A new team of Los Angeles Police Department detectives is investigating the 1997 murder of rap artist Notorious B.I.G., a top city attorney told City Council members Thursday.
In answer to questions about how a lawsuit alleging department involvement in the killing led to a costly court defeat, Assistant City Atty. Don Vincent told the council's public safety committee that a new group of Robbery-Homicide Division detectives had been assigned to the case. But he said there was no evidence that police played any role in the slaying.
"They are investigating it, following up on the leads," Vincent said.
Notorious B.I.G., born Christopher Wallace, was nearing the zenith of his career when he was gunned down March 9, 1997, at the age of 24, after a record industry party at the Petersen Automotive Museum in Los Angeles.
The Brooklyn-born rapper's mother, sister and widow, recording artist Faith Evans, filed suit alleging that rogue LAPD Officer David A. Mack, a convicted bank robber, orchestrated Wallace's killing on behalf of Death Row Records chief Marion "Suge" Knight, and that department brass covered it up.
Four days into the trial last summer, a tip to a plaintiffs' lawyer led the LAPD to unearth previously undisclosed statements from an informant who said Rafael Perez, the disgraced officer central to the Rampart police corruption scandal, had confessed to participating with Mack in the killing.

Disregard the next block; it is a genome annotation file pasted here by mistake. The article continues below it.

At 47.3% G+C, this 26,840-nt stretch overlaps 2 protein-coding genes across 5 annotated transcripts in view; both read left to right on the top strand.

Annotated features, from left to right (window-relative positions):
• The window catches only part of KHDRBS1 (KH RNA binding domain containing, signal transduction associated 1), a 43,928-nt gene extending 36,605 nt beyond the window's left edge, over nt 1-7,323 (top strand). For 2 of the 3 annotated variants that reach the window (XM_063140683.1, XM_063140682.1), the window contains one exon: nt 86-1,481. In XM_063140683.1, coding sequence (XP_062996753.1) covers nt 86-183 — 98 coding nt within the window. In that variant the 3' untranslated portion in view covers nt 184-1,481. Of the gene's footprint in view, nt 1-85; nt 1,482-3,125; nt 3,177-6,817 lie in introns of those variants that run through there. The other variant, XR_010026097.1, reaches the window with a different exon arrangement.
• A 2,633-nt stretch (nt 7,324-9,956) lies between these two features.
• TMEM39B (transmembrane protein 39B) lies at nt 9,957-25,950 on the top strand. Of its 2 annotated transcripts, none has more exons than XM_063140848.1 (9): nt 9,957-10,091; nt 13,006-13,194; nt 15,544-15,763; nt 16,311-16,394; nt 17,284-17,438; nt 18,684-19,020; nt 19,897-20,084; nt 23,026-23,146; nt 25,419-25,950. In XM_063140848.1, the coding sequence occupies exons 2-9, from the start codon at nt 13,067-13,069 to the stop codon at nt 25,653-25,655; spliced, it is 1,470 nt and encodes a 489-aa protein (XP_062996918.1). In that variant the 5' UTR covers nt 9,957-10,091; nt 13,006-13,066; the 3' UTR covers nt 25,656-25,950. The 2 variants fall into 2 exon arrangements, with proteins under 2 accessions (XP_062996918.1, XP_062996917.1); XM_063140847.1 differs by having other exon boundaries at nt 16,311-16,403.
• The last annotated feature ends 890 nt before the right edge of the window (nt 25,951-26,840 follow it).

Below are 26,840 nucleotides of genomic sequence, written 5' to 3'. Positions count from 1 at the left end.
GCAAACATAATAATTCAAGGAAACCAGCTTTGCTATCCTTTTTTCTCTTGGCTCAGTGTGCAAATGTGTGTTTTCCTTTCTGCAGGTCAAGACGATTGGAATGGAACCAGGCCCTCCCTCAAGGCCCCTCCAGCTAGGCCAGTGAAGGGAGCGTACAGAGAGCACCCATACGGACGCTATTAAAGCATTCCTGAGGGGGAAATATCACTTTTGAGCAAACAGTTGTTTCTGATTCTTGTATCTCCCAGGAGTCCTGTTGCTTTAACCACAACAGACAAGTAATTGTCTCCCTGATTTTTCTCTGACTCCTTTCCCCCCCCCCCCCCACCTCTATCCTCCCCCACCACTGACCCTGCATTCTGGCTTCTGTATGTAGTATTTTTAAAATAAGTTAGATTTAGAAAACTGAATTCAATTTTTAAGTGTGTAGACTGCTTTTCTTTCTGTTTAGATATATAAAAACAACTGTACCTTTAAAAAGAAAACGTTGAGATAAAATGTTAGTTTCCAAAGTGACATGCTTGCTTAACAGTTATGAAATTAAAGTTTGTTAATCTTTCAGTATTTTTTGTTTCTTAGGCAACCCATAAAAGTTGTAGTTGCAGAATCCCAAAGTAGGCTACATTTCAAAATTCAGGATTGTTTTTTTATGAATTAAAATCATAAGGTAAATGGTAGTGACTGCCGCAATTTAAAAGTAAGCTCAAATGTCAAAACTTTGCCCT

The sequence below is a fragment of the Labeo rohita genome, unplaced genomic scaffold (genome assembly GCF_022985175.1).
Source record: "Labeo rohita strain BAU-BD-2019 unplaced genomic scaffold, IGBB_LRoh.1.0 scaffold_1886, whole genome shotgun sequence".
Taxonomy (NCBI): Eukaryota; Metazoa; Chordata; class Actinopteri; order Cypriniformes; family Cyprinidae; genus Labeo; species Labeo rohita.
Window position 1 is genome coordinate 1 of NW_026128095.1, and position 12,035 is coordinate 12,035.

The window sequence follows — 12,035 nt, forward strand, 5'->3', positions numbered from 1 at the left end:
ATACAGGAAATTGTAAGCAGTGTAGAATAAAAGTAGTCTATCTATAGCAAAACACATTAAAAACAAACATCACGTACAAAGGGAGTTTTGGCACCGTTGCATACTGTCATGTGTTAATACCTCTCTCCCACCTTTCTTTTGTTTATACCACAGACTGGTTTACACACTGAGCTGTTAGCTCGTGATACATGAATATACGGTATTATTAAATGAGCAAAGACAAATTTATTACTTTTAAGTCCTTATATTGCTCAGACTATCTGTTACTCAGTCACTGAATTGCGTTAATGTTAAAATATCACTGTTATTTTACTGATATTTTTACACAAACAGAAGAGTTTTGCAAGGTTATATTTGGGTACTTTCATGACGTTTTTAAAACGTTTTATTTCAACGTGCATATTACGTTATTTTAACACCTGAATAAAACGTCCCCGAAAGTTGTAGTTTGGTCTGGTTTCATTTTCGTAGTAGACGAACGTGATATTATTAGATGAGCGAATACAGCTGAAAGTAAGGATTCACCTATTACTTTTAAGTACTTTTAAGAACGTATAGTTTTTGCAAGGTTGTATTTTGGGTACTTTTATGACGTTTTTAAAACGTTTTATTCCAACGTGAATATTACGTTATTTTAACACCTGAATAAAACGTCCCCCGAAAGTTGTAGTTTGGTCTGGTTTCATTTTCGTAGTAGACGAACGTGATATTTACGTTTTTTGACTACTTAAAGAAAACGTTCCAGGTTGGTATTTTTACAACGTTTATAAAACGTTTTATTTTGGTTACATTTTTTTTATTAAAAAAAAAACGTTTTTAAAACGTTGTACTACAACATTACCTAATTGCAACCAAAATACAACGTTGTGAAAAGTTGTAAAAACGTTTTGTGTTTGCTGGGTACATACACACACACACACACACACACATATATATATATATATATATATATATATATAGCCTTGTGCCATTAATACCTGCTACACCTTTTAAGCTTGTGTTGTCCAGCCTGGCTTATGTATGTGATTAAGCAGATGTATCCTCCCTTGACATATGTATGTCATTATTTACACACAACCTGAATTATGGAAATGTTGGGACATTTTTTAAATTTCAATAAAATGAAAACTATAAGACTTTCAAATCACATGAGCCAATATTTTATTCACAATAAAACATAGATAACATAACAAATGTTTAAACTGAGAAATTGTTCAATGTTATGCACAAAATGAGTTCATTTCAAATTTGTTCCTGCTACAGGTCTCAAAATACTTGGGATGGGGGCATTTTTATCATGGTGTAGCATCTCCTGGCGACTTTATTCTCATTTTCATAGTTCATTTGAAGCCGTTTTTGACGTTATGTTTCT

City lawyers protested that the statement was unreliable, and that the transcript of it had been misplaced inadvertently. Noting that the copy was found in LAPD Det. Steven Katz's desk, however, Cooper ruled that the evidence was concealed deliberately, declared a mistrial and later ordered the city to pay a $1.1-million sanction to the Wallace family. A retrial is expected later this year.
Councilman Dennis Zine on Thursday blamed sloppy detective work for the court defeat, and cautioned that the sanction was "a tremendous amount of money and it's not over yet."
"I've got some real serious questions about how this goes down, and what the Police Department has done," he said.